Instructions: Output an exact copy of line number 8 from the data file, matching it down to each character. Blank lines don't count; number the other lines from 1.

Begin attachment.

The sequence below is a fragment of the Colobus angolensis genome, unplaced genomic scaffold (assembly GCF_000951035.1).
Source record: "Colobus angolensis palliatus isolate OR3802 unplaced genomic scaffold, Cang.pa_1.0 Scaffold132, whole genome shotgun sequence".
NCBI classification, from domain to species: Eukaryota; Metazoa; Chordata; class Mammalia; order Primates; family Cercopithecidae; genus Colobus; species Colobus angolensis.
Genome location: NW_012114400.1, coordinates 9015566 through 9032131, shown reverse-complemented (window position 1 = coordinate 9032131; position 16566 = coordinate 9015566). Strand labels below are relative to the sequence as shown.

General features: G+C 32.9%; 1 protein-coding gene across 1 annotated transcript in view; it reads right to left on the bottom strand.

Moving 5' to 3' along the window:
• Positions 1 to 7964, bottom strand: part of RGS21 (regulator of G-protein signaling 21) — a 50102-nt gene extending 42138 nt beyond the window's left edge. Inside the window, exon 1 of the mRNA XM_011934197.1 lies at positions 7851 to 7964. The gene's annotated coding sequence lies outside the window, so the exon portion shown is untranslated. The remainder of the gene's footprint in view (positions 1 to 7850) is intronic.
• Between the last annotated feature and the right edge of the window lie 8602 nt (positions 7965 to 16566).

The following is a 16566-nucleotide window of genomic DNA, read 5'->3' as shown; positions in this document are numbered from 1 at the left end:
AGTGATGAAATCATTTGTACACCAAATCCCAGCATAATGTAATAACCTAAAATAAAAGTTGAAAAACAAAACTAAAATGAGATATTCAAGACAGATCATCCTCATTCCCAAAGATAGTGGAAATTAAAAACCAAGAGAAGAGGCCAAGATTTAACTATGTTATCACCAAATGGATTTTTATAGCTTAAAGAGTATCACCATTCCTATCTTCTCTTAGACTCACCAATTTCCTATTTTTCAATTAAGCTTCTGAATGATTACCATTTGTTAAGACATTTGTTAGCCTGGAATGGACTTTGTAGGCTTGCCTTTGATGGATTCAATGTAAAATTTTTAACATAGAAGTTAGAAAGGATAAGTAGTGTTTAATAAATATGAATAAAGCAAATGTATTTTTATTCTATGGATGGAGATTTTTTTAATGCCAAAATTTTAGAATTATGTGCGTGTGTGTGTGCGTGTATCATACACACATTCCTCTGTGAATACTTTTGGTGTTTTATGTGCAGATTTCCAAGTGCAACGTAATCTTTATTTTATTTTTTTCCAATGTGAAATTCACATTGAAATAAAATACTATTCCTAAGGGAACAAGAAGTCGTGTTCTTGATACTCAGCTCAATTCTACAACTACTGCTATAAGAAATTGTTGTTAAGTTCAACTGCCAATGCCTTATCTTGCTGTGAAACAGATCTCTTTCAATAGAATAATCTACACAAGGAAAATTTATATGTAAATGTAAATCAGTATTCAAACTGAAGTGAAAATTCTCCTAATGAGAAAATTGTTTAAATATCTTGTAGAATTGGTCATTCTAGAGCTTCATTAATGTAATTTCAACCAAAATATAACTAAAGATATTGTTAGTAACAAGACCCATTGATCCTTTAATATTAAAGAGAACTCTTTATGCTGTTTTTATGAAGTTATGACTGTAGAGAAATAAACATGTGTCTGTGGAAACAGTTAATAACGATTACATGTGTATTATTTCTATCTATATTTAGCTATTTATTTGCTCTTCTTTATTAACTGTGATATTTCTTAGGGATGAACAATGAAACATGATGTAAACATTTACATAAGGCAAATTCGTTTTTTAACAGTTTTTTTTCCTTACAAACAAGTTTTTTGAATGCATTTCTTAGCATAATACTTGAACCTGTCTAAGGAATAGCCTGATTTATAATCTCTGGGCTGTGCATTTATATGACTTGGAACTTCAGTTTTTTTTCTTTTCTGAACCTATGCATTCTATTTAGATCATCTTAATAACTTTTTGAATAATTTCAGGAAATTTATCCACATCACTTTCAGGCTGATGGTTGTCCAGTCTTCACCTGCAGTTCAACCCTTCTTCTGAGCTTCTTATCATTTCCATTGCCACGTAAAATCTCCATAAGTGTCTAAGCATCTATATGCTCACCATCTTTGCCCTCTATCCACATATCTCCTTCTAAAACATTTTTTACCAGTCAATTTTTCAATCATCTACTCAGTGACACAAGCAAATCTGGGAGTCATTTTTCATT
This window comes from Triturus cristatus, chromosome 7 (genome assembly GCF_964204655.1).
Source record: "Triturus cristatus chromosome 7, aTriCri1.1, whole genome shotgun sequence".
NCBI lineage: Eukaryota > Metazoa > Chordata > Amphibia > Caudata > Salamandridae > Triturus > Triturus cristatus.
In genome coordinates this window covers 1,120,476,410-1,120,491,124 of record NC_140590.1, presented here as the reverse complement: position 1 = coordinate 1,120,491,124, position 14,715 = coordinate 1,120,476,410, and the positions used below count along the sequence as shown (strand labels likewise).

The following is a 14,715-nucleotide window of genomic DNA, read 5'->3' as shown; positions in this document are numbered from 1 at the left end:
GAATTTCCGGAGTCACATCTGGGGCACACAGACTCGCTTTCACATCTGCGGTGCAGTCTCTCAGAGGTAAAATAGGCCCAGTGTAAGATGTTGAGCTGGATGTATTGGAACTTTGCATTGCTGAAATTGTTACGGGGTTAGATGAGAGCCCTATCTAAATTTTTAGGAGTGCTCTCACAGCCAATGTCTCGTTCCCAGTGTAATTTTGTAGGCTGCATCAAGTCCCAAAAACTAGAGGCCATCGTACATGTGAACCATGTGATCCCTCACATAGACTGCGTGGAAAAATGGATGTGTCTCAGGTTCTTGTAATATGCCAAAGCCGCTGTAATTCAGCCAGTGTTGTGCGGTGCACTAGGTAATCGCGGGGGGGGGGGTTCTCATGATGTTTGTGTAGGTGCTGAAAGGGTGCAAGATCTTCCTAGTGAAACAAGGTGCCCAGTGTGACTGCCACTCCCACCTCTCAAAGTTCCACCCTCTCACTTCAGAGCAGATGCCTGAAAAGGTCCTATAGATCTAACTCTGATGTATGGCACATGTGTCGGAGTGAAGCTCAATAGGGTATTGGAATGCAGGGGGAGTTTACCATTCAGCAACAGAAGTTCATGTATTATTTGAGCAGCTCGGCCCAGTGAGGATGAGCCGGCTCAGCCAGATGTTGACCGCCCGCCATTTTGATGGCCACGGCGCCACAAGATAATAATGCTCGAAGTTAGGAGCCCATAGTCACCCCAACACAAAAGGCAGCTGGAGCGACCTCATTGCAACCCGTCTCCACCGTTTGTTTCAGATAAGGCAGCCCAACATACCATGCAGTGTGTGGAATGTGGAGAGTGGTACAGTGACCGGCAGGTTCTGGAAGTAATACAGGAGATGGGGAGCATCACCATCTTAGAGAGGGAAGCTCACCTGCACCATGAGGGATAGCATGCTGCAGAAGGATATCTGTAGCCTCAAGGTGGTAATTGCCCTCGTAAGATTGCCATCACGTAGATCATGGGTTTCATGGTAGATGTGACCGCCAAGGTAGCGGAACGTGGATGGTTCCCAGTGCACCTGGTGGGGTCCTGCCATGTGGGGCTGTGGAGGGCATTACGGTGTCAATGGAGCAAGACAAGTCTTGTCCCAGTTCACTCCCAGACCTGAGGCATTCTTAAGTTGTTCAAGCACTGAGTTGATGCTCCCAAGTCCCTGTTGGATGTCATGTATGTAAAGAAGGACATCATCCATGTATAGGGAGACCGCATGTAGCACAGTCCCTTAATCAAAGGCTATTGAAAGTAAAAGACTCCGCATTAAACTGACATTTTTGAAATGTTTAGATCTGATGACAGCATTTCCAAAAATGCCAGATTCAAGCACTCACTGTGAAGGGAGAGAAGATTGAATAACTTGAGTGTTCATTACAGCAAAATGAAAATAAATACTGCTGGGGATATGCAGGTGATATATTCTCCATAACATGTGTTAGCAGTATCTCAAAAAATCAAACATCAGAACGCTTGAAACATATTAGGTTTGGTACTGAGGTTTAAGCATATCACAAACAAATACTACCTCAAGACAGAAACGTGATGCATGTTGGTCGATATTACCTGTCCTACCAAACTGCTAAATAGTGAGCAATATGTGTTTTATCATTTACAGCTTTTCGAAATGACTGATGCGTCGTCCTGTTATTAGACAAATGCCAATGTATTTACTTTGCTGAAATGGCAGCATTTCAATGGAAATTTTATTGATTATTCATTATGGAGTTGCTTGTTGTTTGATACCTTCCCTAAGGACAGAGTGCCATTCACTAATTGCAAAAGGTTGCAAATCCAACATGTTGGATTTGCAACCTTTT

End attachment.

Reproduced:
• Between the last annotated feature and the right edge of the window lie 8602 nt (positions 7965 to 16566).